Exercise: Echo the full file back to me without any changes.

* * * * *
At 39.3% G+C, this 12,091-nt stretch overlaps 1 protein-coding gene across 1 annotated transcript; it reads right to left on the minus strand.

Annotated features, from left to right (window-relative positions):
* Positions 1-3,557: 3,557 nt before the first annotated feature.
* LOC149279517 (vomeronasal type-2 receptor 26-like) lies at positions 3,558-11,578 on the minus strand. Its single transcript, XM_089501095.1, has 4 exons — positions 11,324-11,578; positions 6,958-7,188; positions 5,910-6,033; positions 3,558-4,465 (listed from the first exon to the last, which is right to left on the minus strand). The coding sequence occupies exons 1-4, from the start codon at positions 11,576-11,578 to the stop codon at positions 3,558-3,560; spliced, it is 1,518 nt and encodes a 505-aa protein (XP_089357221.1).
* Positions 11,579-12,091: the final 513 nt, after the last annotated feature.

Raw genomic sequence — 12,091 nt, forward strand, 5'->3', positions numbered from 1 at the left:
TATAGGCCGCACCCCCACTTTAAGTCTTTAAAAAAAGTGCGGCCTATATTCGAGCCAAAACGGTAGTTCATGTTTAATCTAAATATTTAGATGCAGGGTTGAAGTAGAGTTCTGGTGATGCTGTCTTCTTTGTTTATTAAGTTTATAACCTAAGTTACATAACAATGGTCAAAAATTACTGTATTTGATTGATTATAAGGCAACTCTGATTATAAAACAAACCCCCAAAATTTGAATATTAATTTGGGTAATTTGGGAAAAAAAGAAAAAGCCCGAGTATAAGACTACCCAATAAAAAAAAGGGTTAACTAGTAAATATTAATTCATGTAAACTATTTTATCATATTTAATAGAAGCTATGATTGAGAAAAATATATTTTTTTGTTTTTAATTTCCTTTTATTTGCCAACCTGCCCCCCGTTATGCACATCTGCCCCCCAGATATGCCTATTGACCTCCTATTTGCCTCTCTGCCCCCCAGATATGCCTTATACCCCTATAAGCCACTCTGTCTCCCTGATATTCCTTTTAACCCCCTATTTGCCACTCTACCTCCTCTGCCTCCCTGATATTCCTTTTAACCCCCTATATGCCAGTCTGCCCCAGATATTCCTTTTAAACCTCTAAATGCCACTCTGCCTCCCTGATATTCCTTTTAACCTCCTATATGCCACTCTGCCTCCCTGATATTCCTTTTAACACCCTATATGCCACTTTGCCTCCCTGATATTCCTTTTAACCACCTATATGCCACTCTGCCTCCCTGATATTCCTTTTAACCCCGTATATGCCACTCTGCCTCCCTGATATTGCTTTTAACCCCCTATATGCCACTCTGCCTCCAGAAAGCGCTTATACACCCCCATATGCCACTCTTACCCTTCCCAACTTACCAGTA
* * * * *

At 39.3% G+C, this 12,091-nt stretch overlaps 1 protein-coding gene across 1 annotated transcript; it reads right to left on the minus strand.

Annotated features, from left to right (window-relative positions):
* Positions 1-3,557: 3,557 nt before the first annotated feature.
* LOC149279517 (vomeronasal type-2 receptor 26-like) lies at positions 3,558-11,578 on the minus strand. Its single transcript, XM_089501095.1, has 4 exons — positions 11,324-11,578; positions 6,958-7,188; positions 5,910-6,033; positions 3,558-4,465 (listed from the first exon to the last, which is right to left on the minus strand). The coding sequence occupies exons 1-4, from the start codon at positions 11,576-11,578 to the stop codon at positions 3,558-3,560; spliced, it is 1,518 nt and encodes a 505-aa protein (XP_089357221.1).
* Positions 11,579-12,091: the final 513 nt, after the last annotated feature.

Raw genomic sequence — 12,091 nt, forward strand, 5'->3', positions numbered from 1 at the left:
TATAGGCCGCACCCCCACTTTAAGTCTTTAAAAAAAGTGCGGCCTATATTCGAGCCAAAACGGTAGTTCATGTTTAATCTAAATATTTAGATGCAGGGTTGAAGTAGAGTTCTGGTGATGCTGTCTTCTTTGTTTATTAAGTTTATAACCTAAGTTACATAACAATGGTCAAAAATTACTGTATTTGATTGATTATAAGGCAACTCTGATTATAAAACAAACCCCCAAAATTTGAATATTAATTTGGGTAATTTGGGAAAAAAAGAAAAAGCCCGAGTATAAGACTACCCAATAAAAAAAAGGGTTAACTAGTAAATATTAATTCATGTAAACTATTTTATCATATTTAATAGAAGCTATGATTGAGAAAAATATATTTTTTTGTTTTTAATTTCCTTTTATTTGCCAACCTGCCCCCCGTTATGCACATCTGCCCCCCAGATATGCCTATTGACCTCCTATTTGCCTCTCTGCCCCCCAGATATGCCTTATACCCCTATAAGCCACTCTGTCTCCCTGATATTCCTTTTAACCCCCTATTTGCCACTCTACCTCCTCTGCCTCCCTGATATTCCTTTTAACCCCCTATATGCCAGTCTGCCCCAGATATTCCTTTTAAACCTCTAAATGCCACTCTGCCTCCCTGATATTCCTTTTAACCTCCTATATGCCACTCTGCCTCCCTGATATTCCTTTTAACACCCTATATGCCACTTTGCCTCCCTGATATTCCTTTTAACCACCTATATGCCACTCTGCCTCCCTGATATTCCTTTTAACCCCGTATATGCCACTCTGCCTCCCTGATATTGCTTTTAACCCCCTATATGCCACTCTGCCTCCAGAAAGCGCTTATACACCCCCATATGCCACTCTTACCCTTCCCAACTTACCAGTA